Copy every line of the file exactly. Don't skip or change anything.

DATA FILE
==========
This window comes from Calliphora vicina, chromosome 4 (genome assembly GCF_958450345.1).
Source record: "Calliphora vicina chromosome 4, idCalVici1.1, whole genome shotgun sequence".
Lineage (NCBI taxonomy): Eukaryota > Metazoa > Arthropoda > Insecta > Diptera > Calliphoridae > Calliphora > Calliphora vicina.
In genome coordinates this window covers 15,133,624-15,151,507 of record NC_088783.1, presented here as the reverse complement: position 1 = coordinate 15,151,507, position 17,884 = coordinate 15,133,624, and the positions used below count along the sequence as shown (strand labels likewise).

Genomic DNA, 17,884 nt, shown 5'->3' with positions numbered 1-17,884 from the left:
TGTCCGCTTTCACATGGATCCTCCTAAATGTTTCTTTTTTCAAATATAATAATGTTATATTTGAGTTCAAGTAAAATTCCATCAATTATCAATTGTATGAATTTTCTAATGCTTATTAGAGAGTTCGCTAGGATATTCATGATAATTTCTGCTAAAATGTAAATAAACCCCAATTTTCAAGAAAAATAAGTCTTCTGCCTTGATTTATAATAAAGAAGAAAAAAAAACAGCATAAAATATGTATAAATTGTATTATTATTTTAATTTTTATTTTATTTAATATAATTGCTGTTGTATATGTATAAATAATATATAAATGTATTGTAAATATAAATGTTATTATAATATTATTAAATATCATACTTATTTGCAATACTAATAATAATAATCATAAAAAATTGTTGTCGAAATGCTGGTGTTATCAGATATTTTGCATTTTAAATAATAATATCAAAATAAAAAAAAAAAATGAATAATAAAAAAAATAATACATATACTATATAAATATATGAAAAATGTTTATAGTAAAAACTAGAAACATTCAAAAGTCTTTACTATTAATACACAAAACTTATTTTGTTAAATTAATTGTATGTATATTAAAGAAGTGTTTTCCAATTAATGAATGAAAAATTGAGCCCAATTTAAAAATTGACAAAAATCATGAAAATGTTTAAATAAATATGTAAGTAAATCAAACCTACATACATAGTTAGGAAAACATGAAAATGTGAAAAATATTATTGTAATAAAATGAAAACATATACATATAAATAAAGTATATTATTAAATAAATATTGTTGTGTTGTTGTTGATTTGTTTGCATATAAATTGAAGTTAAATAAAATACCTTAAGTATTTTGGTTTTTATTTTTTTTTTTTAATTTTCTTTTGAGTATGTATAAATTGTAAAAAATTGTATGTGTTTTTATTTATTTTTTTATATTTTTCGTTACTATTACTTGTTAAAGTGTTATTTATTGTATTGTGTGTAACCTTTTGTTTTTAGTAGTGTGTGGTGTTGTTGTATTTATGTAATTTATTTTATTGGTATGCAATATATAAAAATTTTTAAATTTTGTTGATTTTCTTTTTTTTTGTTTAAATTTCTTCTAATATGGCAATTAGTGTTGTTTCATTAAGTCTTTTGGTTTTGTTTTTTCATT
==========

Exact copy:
This window comes from Calliphora vicina, chromosome 4 (genome assembly GCF_958450345.1).
Source record: "Calliphora vicina chromosome 4, idCalVici1.1, whole genome shotgun sequence".
Lineage (NCBI taxonomy): Eukaryota > Metazoa > Arthropoda > Insecta > Diptera > Calliphoridae > Calliphora > Calliphora vicina.
In genome coordinates this window covers 15,133,624-15,151,507 of record NC_088783.1, presented here as the reverse complement: position 1 = coordinate 15,151,507, position 17,884 = coordinate 15,133,624, and the positions used below count along the sequence as shown (strand labels likewise).

Genomic DNA, 17,884 nt, shown 5'->3' with positions numbered 1-17,884 from the left:
TGTCCGCTTTCACATGGATCCTCCTAAATGTTTCTTTTTTCAAATATAATAATGTTATATTTGAGTTCAAGTAAAATTCCATCAATTATCAATTGTATGAATTTTCTAATGCTTATTAGAGAGTTCGCTAGGATATTCATGATAATTTCTGCTAAAATGTAAATAAACCCCAATTTTCAAGAAAAATAAGTCTTCTGCCTTGATTTATAATAAAGAAGAAAAAAAAACAGCATAAAATATGTATAAATTGTATTATTATTTTAATTTTTATTTTATTTAATATAATTGCTGTTGTATATGTATAAATAATATATAAATGTATTGTAAATATAAATGTTATTATAATATTATTAAATATCATACTTATTTGCAATACTAATAATAATAATCATAAAAAATTGTTGTCGAAATGCTGGTGTTATCAGATATTTTGCATTTTAAATAATAATATCAAAATAAAAAAAAAAAATGAATAATAAAAAAAATAATACATATACTATATAAATATATGAAAAATGTTTATAGTAAAAACTAGAAACATTCAAAAGTCTTTACTATTAATACACAAAACTTATTTTGTTAAATTAATTGTATGTATATTAAAGAAGTGTTTTCCAATTAATGAATGAAAAATTGAGCCCAATTTAAAAATTGACAAAAATCATGAAAATGTTTAAATAAATATGTAAGTAAATCAAACCTACATACATAGTTAGGAAAACATGAAAATGTGAAAAATATTATTGTAATAAAATGAAAACATATACATATAAATAAAGTATATTATTAAATAAATATTGTTGTGTTGTTGTTGATTTGTTTGCATATAAATTGAAGTTAAATAAAATACCTTAAGTATTTTGGTTTTTATTTTTTTTTTTTAATTTTCTTTTGAGTATGTATAAATTGTAAAAAATTGTATGTGTTTTTATTTATTTTTTTATATTTTTCGTTACTATTACTTGTTAAAGTGTTATTTATTGTATTGTGTGTAACCTTTTGTTTTTAGTAGTGTGTGGTGTTGTTGTATTTATGTAATTTATTTTATTGGTATGCAATATATAAAAATTTTTAAATTTTGTTGATTTTCTTTTTTTTTGTTTAAATTTCTTCTAATATGGCAATTAGTGTTGTTTCATTAAGTCTTTTGGTTTTGTTTTTTCATT